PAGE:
How can I measure whether a football passes through a hula hoop? The main challenge is the need for outdoor use, which presents difficulties due to the presence of ambient light (sunlight). It might be possible to install a sensor module on top of the hula hoop, which comprises a Class 1 laser emitter and a receiver. The emitter emits invisible laser pulses that bounce off any objects in the sensor's field of view, and the receiver detects the returning pulses. When a fast-moving object such as a football passes through the hoop, it will interrupt the laser beam, causing the sensor to detect the change in signal and register the event. I also explored the possibility of using infrared (IR) technology to detect the passage of a football through the hula hoop.
If you aim for absolute cheapness and an electromechanical solution fits your bill you could use microswitches.
Mount some microswitches on the hula-hoop and connect their levers to very light and rigid plastic strips that go from the microswitch to the center of the hula-hoop. When the football pass through the hoop it will momentarily displace one or more strips, that in turn would act on their corresponding microswitch. The strips should be so light that the football is not impeded in its motion through the hoop, of course.
The number of strips depend on the relative size of the football wrt to the diameter of the hoop. Probably 4 or 5 will do. You may have to tinker a bit and think of a way to fasten the strips to the hula-hoop (the other end would be flapping around near the center of the hoop) and how to make them act on the switch.
All this requires a bit of mechanical thinking and skills, but probably is unbeatable from a cheapness POV. You could get 5 microswitches for a couple USD and the other materials could also be recycled or commonly available stuff (for the strips I can think of electrician's cable ties, for example; when fastened to the hoop the part you usually cut-off is fairly elastic; there are quite long ones that could fit your application).
Moreover sunlight won't interfere at all. And if you don't need a particularly professional job, you can easily waterproof it all (after you test the set-up) with generous application of silicone sealant (silastic) and/or hot-glue.
In addition, since you don't have delicate electronic components, you could use common silastic for hydraulic applications, which would corrode components in the long run due to the presence of acetic acid in its formulation. The only parts you should protect are the terminals of the microswitches, where you would solder the connection wires. That's easy to do with some heat shrinks.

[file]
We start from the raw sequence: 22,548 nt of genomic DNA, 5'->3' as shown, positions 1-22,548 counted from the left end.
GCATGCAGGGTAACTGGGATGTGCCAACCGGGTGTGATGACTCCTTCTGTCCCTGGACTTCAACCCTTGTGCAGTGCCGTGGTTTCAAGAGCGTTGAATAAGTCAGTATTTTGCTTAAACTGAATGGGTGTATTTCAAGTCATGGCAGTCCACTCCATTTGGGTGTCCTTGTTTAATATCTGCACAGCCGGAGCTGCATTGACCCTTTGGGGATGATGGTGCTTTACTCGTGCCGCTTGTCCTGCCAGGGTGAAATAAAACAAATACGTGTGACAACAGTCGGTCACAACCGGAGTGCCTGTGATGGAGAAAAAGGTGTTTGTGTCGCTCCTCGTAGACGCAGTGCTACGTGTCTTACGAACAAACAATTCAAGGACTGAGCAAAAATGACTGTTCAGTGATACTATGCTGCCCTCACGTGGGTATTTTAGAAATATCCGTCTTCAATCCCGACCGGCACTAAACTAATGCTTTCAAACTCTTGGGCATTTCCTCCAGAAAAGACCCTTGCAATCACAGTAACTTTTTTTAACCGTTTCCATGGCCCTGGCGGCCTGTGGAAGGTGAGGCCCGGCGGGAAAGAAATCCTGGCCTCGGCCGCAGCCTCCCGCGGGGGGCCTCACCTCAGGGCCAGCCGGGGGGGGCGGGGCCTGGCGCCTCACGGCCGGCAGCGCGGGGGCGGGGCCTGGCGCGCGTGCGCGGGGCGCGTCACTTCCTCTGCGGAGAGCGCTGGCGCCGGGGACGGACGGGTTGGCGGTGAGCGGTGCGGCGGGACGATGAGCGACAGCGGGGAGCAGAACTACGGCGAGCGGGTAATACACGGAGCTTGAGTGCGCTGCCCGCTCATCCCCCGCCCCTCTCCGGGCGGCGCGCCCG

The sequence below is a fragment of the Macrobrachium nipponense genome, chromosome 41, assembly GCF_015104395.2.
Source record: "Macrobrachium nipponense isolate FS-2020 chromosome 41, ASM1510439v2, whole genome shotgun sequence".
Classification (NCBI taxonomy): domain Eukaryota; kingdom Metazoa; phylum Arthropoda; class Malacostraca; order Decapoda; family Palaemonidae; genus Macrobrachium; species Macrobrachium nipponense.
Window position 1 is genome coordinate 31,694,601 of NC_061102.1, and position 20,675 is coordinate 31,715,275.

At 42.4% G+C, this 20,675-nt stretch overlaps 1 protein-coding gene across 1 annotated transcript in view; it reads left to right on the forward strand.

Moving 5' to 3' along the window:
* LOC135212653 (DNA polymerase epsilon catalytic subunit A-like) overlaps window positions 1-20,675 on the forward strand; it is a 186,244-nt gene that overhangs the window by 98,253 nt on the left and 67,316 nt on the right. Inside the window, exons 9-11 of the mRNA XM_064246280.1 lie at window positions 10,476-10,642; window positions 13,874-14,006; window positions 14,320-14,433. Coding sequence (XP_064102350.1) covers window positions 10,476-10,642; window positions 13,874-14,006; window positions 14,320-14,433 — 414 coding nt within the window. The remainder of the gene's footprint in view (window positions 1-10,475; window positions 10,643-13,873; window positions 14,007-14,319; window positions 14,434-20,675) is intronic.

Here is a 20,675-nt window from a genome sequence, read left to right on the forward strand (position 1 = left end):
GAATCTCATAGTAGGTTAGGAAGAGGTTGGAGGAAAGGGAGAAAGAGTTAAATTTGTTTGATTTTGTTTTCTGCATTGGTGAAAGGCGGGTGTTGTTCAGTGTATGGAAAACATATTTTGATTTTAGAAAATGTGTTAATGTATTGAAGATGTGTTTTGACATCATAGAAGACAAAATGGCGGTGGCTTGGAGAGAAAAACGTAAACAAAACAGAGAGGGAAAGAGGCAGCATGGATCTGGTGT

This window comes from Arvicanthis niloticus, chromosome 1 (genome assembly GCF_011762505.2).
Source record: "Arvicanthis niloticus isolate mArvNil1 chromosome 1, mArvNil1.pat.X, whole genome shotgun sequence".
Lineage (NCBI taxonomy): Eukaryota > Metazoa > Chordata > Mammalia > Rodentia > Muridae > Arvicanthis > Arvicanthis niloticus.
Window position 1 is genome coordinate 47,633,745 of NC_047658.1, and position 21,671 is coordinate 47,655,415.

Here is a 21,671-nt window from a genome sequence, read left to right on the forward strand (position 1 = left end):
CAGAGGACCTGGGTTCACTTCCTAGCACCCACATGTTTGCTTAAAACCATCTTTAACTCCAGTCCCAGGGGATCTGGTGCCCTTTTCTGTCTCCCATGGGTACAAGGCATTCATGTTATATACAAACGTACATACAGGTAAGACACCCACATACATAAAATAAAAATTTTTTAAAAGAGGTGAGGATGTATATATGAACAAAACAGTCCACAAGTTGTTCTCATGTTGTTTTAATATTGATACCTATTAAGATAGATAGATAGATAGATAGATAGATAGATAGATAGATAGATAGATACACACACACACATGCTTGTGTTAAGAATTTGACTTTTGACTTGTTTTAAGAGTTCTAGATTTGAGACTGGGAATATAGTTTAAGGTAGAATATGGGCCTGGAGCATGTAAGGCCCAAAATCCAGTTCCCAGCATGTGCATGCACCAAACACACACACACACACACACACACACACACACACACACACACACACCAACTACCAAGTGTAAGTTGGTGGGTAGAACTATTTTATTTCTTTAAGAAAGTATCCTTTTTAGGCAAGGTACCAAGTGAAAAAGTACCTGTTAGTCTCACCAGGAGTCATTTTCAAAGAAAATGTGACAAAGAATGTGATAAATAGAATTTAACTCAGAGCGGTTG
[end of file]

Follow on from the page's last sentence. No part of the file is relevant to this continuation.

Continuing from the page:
It's not an elegant solution, and aesthetically would probably look not too good, but its dirty cheap, especially if you have the skills to build it up, otherwise you could spend a lot of time to get it right (YMMV).
For this application, I would use a Time-of-Flight (ToF) sensor. This kind of sensor does not require any reflector, enabling the entire system to be contained on one side of the hoop.
Integrated circuits exist that implement ToF sensing, with a I2C interface that is easy to communicate with a microcontroller (be it an Arduino or otherwise). They automatically compensate for ambient lighting and work outdoors. Typical resolution for the distance measurements are would be 1mm, and supporting sampling rates of 25-90 Hz.
One alternative would be VL53L5CX, which gives a 8x8 array of distances. It has a 45x45 degree square FOV (65 degree on diagonal). It could be mounted either looking straight across the hoop, or slightly up or down. The processing would be able to look at the distance to the ball, as well as the shape. Official break-out boards are available for 20 USD. Or 10 USD for the cheapest from China. The chip costs 7 USD @ 100 pcs, and 5.5 USD @ 10k. Other array alternatives could be TMF8820/TMF8821 with 4x4 and 30 Hz sample rate. It is as low as 4.5 USD @ 10k units.
It may also be possible to use a single-channel ToF distance sensor. Those are down to 2 USD @ 10k. But due to the more narrow FOV, the sensor would have to be further away and look up/down into the hoop. This might increase total system costs by more than the available savings. Reliability might also be lower due to the inability to look at the shape of the object.